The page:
DATA: Frisco's latest monthly sales tax revenues down nearly 9% year-over-year

The $6.9 million sales tax allocation Frisco received in September was a nearly 9% decrease compared to the same month a year ago. (Community Impact staff)
The $6.9 million sales tax allocation Frisco received in September was a nearly 9% decrease compared to the same month a year ago. (Community Impact staff)

The $6.9 million sales tax allocation Frisco received in September was a nearly 9% decrease compared to the same month a year ago. (Community Impact staff)

Frisco saw nearly a 9% decrease in sales tax revenue allocated for September compared with the same month a year ago, according to data released by the state.

The $6.9 million sales tax allocation for Frisco was based generally on purchases in July, the Texas comptroller’s office reported Sept. 10. In September 2019, Frisco receive more than $7.57 million in sales tax revenue.

The latest figure is similar to Frisco’s sales tax allocations for May, June and July, which were down 6%-12% compared to the same months in 2019. Those allocations came after social distancing and business restrictions were put in place in late March due to the ongoing coronavirus pandemic.

In August, Frisco saw a nearly 10% rise in sales tax revenue based generally on purchases in June. Frisco restaurants and retailers were able to begin reopening at 25% capacity May 1, under guidance from the city and state. However, when coronavirus cases surged throughout the state in late June, Gov. Greg Abbott issued an executive order June 26 that forced all Texas bars to close. The order also required restaurants to return to a maximum of 50% capacity.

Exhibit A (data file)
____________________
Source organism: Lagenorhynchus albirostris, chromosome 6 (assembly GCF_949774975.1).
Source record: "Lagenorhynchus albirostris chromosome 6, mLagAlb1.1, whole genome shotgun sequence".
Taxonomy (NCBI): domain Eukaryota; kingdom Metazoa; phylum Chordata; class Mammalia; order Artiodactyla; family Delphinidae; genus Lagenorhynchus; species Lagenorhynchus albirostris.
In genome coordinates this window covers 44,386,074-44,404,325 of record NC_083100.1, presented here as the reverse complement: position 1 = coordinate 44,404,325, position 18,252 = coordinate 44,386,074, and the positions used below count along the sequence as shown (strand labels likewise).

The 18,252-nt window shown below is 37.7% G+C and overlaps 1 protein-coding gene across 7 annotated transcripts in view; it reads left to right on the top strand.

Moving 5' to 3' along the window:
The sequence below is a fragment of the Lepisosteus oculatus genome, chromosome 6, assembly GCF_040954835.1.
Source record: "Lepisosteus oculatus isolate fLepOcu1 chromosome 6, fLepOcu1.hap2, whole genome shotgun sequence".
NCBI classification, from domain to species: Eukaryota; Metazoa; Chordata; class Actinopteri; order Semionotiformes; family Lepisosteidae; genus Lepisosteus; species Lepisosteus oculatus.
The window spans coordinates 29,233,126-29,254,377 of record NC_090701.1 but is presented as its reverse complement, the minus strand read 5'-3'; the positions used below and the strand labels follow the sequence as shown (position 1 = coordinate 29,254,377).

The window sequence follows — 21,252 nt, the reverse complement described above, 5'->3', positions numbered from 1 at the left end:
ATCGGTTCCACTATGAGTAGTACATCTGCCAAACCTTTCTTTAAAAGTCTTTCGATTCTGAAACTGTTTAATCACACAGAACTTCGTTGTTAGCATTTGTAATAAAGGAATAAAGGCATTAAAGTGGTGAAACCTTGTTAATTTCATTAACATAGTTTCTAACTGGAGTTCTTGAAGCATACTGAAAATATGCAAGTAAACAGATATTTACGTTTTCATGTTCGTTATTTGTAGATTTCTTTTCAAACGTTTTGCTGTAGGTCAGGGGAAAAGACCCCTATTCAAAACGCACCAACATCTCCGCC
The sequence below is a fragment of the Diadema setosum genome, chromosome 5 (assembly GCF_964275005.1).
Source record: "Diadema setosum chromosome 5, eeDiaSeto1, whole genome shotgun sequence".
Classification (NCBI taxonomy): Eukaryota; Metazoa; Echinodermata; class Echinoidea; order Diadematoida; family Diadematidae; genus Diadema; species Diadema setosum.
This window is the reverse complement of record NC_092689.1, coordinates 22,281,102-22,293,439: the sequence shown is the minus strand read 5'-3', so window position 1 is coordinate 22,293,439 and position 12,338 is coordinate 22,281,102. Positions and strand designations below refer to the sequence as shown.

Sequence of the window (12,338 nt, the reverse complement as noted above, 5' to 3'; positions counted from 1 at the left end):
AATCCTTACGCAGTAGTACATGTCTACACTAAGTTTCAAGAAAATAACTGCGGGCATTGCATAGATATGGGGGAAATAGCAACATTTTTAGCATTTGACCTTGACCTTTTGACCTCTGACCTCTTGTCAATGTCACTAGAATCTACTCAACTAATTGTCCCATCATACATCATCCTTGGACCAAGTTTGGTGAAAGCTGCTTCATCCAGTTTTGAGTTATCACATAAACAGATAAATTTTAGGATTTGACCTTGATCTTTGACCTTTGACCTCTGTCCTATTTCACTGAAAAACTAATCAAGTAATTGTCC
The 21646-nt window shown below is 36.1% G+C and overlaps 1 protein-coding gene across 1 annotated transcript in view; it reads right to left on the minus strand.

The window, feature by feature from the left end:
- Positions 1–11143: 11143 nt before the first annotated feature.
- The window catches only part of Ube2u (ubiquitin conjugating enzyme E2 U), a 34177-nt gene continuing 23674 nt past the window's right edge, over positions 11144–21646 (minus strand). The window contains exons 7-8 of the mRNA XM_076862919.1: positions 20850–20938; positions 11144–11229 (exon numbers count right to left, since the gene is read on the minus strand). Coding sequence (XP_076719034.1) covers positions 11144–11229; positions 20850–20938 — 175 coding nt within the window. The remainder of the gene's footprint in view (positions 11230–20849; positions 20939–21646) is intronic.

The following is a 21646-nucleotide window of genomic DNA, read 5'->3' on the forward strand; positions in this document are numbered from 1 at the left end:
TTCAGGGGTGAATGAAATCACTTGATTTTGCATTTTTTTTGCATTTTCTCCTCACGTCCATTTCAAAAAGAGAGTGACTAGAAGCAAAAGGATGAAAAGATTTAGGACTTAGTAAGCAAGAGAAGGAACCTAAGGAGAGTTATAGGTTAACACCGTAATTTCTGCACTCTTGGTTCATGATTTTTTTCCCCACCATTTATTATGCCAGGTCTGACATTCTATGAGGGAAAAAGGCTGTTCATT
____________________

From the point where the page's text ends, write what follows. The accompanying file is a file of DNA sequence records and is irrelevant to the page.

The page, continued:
On Sept. 17, Abbott issued an order allowing restaurants, retailers and certain other businesses to expand capacity to 75% beginning Sept. 21.

Frisco Chief Financial Officer Anita Cothran explained some businesses in the city pay sales taxes only quarterly or annually, or have the option of prepaying months. She said the latter may be the reason for the difference in Frisco’s sales tax allotments in August and September compared to the same months in 2019. One of the city’s major taxpayers prepayed those two months ahead of the August allotment, she said.


However, Cothran explained city staff always uses the previous year’s sales tax allotments to know what to expect in the current year.

“Our best indicators are just following the trends from the prior year,” Cothran said. “I think the [trends for the] rest of the calendar year will probably be no different [than last year]. I think it'll be flat. Hopefully it'll be up a little.”

For the fiscal year 2020-21 budget, Cothran said staff budgeted only a 1% increase in city sales tax as it is “a volatile revenue source.”

The latest monthly total puts the city’s year-to-day collections just above last year’s receipts through this point in the year. Year to date, Frisco has been allocated more than $66.87 million in sales tax revenues, which is 0.13% more than last year.

Sales tax receipts make up nearly 25% of Frisco’s total revenues in its fiscal year 2021 general fund budget. That makes sales taxes the city’s second-largest revenue source behind property taxes.

Frisco’s sales tax allocations year-to-date are the eighth highest in the state. Among the cities that have collected more sales tax than Frisco this year, El Paso was the only one that saw an increase in its September allocation compared to the same month in 2019.

On the whole last year, Frisco saw 3.12% growth in sales tax revenue compared with 2018, which had one of the city's lowest growth rates of the past decade.

Across the state, Texas Comptroller Glenn Hegar distributed $765.3 million in local sales tax allocations for September to cities, counties, transit systems and special purpose. That total was a 4.5% decrease compared to September 2019.
By William C. Wadsack
William C. Wadsack is the senior reporter for the Plano and Richardson editions of Community Impact Newspaper. He previously served as managing editor of several daily and weekly publications in North Texas and his native state of Louisiana before joining Community Impact Newspaper in 2019.


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